Most resume mistakes can be easily fixed. By taking the time to identify and resolve common problems, you give employers a clearer view of your skills and experience.

By Dave Willmer


"My resume hasn't received much of a response from employers, but I feel my skills should at least put me in the running for the network security positions I've been applying for. I'd like to think it's just the economy, but I'm starting to wonder if I might be doing something wrong. Any advice about mistakes to avoid?"

Dave Willmer responds:

In today's IT job market, even a minor misstep can sabotage your candidacy for an open position. Most hiring managers have a shortage of time and a surplus of applications to review. If your resume gives them a reason to move on to the next candidate, they'll usually take it. Below are 10 common resume mistakes IT professionals make. Avoiding them will boost your chances of being invited for an interview.

1. Being vague. Always tailor your resume to each opening, focusing on the skills and experience most relevant to the job. If a past position aligns closely with the opportunity at hand, be sure to emphasize your accomplishments in that role. Keep in mind that employers want to know what you can do for them, not what you've done in general.

2. Omitting a mission statement. Be sure to provide a brief summary of your skills and experience at the top of the document. If an employer can't quickly grasp what you have to offer, your resume may be passed over.

3. Stretching the truth. Let's say you're close to earning the Certified Information Systems Security Professional (CISSP) certification. Even if you expect to have it by the time you're hired, resist the temptation to make the claim. Even small lies can be easily uncovered during a background check, eliminating you from contention and damaging your professional reputation.

4. Making spelling mistakes. Attention to detail is an essential attribute for nearly every IT position. A single misspelled word can make your resume appear unprofessional. Don't rely solely on your word processor¿s spell-checker, which may not catch every error. Take the time to proofread your resume carefully, and ask a friend or colleague to double-check it for good measure.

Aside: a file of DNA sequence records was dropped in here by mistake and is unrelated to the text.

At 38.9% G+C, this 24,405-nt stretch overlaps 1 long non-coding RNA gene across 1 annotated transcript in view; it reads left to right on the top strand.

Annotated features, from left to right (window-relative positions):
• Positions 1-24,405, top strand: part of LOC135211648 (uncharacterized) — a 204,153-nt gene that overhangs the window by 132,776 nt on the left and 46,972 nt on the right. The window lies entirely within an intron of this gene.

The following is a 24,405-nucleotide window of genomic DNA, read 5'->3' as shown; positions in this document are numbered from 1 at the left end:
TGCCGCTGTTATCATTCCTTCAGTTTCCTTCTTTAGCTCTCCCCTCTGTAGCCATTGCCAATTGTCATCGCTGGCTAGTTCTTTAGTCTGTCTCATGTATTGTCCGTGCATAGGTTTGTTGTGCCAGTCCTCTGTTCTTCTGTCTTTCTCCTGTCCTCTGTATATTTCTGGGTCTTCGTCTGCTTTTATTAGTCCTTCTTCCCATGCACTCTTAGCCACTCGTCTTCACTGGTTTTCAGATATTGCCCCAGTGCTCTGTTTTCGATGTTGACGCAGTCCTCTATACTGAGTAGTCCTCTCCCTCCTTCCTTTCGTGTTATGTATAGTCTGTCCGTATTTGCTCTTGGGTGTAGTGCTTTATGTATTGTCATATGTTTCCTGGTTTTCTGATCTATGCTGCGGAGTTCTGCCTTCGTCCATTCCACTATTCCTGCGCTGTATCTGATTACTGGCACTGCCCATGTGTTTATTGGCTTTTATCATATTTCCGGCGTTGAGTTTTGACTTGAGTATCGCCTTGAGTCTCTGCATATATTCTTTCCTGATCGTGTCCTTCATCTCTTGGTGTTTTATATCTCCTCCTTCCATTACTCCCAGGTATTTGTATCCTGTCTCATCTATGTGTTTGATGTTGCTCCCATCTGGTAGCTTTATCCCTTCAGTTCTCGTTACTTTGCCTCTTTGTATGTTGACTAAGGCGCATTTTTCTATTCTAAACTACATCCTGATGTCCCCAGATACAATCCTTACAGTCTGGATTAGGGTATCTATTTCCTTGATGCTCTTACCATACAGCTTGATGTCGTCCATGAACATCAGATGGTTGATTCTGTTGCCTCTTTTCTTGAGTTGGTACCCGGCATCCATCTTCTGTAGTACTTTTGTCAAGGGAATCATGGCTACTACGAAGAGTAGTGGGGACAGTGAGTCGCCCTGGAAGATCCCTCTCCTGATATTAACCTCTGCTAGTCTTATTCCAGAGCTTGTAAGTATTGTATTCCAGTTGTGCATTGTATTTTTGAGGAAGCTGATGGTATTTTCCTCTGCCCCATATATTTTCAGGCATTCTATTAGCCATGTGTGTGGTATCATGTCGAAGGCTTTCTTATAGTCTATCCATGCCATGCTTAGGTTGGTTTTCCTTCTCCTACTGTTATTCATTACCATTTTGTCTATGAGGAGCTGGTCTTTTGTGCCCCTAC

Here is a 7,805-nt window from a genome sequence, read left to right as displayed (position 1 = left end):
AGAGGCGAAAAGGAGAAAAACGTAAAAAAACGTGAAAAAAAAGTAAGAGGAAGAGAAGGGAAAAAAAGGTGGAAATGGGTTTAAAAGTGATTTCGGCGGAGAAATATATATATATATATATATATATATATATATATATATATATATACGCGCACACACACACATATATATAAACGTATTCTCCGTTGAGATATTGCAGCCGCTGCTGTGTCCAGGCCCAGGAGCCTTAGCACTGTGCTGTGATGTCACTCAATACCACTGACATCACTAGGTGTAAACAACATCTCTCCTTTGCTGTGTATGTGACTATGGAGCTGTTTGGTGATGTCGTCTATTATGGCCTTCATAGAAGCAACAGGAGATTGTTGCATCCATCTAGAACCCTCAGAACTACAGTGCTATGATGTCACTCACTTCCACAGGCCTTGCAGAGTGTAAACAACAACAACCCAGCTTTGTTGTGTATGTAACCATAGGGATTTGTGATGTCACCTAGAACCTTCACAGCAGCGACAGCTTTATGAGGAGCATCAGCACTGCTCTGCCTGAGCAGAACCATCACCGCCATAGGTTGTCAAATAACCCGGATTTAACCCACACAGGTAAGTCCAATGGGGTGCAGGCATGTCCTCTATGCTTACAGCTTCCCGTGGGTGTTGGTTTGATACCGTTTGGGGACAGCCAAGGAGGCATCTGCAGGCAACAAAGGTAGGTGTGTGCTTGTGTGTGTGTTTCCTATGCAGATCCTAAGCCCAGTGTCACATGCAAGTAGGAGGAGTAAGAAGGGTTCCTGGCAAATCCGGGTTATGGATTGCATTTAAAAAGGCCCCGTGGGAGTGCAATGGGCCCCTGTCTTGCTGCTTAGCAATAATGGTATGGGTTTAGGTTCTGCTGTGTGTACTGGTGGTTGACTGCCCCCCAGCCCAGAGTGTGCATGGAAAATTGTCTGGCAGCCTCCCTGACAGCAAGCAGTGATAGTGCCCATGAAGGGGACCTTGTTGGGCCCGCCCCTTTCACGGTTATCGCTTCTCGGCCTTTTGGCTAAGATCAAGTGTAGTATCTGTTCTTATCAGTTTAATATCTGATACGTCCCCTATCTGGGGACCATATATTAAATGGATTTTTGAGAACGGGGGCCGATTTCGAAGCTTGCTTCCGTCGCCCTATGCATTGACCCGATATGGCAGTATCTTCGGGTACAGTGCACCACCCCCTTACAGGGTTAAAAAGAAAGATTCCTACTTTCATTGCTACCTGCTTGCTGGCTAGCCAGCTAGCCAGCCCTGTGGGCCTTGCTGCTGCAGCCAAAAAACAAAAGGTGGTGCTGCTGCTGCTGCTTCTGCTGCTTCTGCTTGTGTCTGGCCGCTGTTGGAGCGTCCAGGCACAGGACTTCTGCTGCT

5. Getting personal. Your resume should focus on the skills and qualifications relevant to the job. Leave off unnecessary information such as marital or family status and hobbies. Include a link to a personal website, blog or social networking profile only if it's devoted exclusively to your career.

6. Hamming it up. Hiring managers review resumes for information about prospective hires, not for comic relief. Make your document stand out by clearly tying your skills and experience to the open position, not by cracking jokes. The same emphasis on a straightforward presentation goes for the look of your document. Use a standard format to avoid distracting the reader or tripping up resume evaluation software.

7. Writing an epic. Hiring managers want a description of your applicable skills and work history, not an exhaustive record of your career. For non-executive positions, resumes that go beyond two pages may quickly be overlooked. Keep the document concise and focus on your most recent and relevant work.

8. Leaving out the details. Be specific when describing your past duties and accomplishments. Noting that you "managed the company network" doesn't provide a clear sense of what you actually did. Did you troubleshoot problems? Make key business decisions related to the network? Supervise employees? Don't rely on a busy hiring manager to fill in the blanks.

9. Forgetting keywords. Most large employers use filtering software to search resumes for key terms. Optimize your resume by including words emphasized in the job ad, such as desired attributes and key technical skills and terms.

10. Flying solo. Finally, be sure to get input from a colleague or friend before distributing your resume. You may be so familiar with it that you're overlooking problems that a fresh set of eyes will quickly spot.

The good news about most resume mistakes is that they often can be easily fixed. By taking the time to identify and resolve these common problems, you give employers a clearer view of your skills and experience, and give yourself a better chance of finding the right position.

Dave Willmer is executive director of Robert Half Technology, a leading provider of IT professionals on a project and full-time basis. Robert Half Technology has more than 100 locations worldwide and offers online job search services at